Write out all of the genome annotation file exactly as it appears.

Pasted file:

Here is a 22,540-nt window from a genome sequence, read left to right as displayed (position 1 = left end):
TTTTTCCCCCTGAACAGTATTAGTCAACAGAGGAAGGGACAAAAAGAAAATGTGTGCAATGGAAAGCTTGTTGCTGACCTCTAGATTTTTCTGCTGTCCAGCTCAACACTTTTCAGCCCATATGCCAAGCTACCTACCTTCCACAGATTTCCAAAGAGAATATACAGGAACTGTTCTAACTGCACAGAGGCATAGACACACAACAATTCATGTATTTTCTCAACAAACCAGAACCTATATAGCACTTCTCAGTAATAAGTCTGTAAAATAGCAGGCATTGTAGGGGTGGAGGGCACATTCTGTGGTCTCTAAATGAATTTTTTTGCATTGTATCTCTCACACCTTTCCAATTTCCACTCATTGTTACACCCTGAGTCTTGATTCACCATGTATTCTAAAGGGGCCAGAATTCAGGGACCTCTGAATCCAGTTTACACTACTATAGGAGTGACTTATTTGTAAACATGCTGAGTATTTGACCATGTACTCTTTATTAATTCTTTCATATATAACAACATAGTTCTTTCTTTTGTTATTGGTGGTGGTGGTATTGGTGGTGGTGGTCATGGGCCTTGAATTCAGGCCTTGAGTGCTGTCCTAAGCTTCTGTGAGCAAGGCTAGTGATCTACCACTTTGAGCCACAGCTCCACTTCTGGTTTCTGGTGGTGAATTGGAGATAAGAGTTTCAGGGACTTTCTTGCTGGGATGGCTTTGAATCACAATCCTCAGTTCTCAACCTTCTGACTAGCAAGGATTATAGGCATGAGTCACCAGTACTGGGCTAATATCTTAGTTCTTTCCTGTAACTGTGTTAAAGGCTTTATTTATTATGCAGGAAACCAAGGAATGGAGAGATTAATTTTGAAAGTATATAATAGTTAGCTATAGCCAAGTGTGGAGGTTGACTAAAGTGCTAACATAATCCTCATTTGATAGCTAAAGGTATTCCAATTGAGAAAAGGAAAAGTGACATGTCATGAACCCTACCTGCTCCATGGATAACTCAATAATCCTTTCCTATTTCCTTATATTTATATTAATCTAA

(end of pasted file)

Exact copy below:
Here is a 22,540-nt window from a genome sequence, read left to right as displayed (position 1 = left end):
TTTTTCCCCCTGAACAGTATTAGTCAACAGAGGAAGGGACAAAAAGAAAATGTGTGCAATGGAAAGCTTGTTGCTGACCTCTAGATTTTTCTGCTGTCCAGCTCAACACTTTTCAGCCCATATGCCAAGCTACCTACCTTCCACAGATTTCCAAAGAGAATATACAGGAACTGTTCTAACTGCACAGAGGCATAGACACACAACAATTCATGTATTTTCTCAACAAACCAGAACCTATATAGCACTTCTCAGTAATAAGTCTGTAAAATAGCAGGCATTGTAGGGGTGGAGGGCACATTCTGTGGTCTCTAAATGAATTTTTTTGCATTGTATCTCTCACACCTTTCCAATTTCCACTCATTGTTACACCCTGAGTCTTGATTCACCATGTATTCTAAAGGGGCCAGAATTCAGGGACCTCTGAATCCAGTTTACACTACTATAGGAGTGACTTATTTGTAAACATGCTGAGTATTTGACCATGTACTCTTTATTAATTCTTTCATATATAACAACATAGTTCTTTCTTTTGTTATTGGTGGTGGTGGTATTGGTGGTGGTGGTCATGGGCCTTGAATTCAGGCCTTGAGTGCTGTCCTAAGCTTCTGTGAGCAAGGCTAGTGATCTACCACTTTGAGCCACAGCTCCACTTCTGGTTTCTGGTGGTGAATTGGAGATAAGAGTTTCAGGGACTTTCTTGCTGGGATGGCTTTGAATCACAATCCTCAGTTCTCAACCTTCTGACTAGCAAGGATTATAGGCATGAGTCACCAGTACTGGGCTAATATCTTAGTTCTTTCCTGTAACTGTGTTAAAGGCTTTATTTATTATGCAGGAAACCAAGGAATGGAGAGATTAATTTTGAAAGTATATAATAGTTAGCTATAGCCAAGTGTGGAGGTTGACTAAAGTGCTAACATAATCCTCATTTGATAGCTAAAGGTATTCCAATTGAGAAAAGGAAAAGTGACATGTCATGAACCCTACCTGCTCCATGGATAACTCAATAATCCTTTCCTATTTCCTTATATTTATATTAATCTAA